(GRAPHIC)

 

Principal Capital Expenditures

 

Capital expenditures totaled $322.9 million, $232.1 million and $335.2 million for the years ended December 31, 2014, 2013 and 2012, respectively.

 

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For a discussion of our capital expenditures and future projections, see “Item 5. Operating and Financial Review and Prospects—B. Liquidity and Capital Resources—Capital Expenditure Commitments.”

 

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  B. BUSINESS OVERVIEW

 

Our Company

 

We are a leading agricultural company in South America, with operations in Argentina, Brazil and Uruguay. We are currently involved in a broad range of businesses, including farming crops and other agricultural products, dairy operations, sugar, ethanol and energy production and land transformation. Our sustainable business model is focused on (i) a low-cost production model that leverages growing or producing each of our agricultural products in regions where we believe we have competitive advantages, (ii) reducing the volatility of our returns through product and geographic diversification and use of advanced technology, (iii) benefiting from vertical integration in key segments of the agro-industrial chain, (iv) acquiring and transforming land to improve its productivity and realizing land appreciation through strategic dispositions; and (v) implementing sustainable production practices and technologies focused on long term profitability.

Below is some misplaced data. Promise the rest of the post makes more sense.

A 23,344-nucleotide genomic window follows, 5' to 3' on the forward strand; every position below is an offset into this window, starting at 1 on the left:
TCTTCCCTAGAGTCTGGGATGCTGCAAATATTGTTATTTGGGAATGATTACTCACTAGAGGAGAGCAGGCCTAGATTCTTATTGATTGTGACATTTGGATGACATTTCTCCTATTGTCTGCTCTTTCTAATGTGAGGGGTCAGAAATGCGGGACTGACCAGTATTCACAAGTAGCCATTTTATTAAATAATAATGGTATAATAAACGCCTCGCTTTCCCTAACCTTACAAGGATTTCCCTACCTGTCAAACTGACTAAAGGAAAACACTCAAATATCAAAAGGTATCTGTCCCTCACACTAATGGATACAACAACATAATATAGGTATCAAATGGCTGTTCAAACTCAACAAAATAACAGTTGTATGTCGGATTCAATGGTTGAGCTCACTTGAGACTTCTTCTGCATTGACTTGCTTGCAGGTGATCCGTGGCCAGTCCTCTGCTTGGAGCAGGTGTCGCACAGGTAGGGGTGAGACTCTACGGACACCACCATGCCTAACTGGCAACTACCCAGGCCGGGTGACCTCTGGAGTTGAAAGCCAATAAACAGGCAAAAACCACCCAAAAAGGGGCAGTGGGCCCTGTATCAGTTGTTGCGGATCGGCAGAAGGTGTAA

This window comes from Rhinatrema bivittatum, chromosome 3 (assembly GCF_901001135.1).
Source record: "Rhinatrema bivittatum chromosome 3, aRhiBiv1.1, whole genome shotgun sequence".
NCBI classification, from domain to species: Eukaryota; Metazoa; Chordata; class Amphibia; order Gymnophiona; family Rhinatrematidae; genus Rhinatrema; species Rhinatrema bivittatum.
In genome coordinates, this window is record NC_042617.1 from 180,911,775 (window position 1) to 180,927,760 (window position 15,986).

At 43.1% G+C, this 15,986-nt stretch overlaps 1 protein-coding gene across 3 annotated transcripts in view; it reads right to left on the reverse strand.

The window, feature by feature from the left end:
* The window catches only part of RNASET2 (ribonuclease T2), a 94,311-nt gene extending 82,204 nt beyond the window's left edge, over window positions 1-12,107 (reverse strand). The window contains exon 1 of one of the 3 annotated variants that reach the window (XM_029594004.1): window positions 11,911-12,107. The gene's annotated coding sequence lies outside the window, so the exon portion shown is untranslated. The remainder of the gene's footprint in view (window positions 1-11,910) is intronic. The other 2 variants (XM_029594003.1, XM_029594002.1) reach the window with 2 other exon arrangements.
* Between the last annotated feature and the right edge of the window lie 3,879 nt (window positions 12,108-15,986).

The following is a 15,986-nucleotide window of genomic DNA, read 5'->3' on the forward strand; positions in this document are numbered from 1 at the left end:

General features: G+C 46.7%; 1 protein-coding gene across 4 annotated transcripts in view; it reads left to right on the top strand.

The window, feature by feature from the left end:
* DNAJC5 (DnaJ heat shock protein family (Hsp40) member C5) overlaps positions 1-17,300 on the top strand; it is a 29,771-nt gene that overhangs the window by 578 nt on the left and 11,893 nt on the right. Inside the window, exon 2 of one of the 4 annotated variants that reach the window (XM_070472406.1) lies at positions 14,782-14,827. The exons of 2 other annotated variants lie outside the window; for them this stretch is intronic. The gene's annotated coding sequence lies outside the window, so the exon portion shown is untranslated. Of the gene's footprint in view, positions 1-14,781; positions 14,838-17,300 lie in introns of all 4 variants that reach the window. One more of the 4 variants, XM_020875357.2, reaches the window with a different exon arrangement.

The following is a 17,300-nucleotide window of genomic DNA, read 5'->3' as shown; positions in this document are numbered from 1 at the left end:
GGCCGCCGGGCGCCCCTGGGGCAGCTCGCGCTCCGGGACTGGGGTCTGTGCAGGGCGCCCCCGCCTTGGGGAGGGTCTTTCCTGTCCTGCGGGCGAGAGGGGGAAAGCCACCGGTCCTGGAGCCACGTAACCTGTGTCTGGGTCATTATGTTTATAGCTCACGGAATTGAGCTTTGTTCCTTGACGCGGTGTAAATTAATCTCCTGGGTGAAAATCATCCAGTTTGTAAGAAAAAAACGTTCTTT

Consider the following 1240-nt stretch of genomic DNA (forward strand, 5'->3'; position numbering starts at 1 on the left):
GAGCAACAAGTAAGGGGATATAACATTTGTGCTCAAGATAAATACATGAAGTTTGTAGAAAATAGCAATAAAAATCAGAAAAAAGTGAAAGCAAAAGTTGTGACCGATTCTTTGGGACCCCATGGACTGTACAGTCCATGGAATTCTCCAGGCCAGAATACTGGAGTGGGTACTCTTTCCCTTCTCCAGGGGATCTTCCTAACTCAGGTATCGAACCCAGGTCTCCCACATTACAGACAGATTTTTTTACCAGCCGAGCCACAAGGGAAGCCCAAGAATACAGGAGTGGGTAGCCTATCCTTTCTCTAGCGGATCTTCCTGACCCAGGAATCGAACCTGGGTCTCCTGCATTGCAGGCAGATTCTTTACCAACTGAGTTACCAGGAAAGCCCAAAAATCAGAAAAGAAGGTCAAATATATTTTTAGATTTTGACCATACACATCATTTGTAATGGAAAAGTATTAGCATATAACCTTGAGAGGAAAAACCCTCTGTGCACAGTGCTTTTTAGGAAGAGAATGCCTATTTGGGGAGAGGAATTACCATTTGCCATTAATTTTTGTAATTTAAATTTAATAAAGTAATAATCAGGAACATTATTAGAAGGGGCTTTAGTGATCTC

As of December 31, 2014, we owned a total of 257,036 hectares, comprised of 20 farms in Argentina, 11 farms in Brazil and one farm in Uruguay. In addition we own and operate several agro-industrial production facilities including three rice processing facilities in Argentina, two dairy facilities with approximately 6,551 milking cows in Argentina and 10 grain and rice conditioning and storage plants in Argentina. As of March 31, 2015 we owned three sugar and ethanol mills in Brazil with a sugarcane crushing capacity of 10.2 million tons.

 

We believe that we are:

 

  one of the largest owners of productive farmland in South America, with more than 212,426 owned hectares as of December 31, 2014 (excluding legal land reserves pursuant to local regulations and other land reserves) located in Argentina, Brazil and Uruguay, producing a wide range of agricultural products.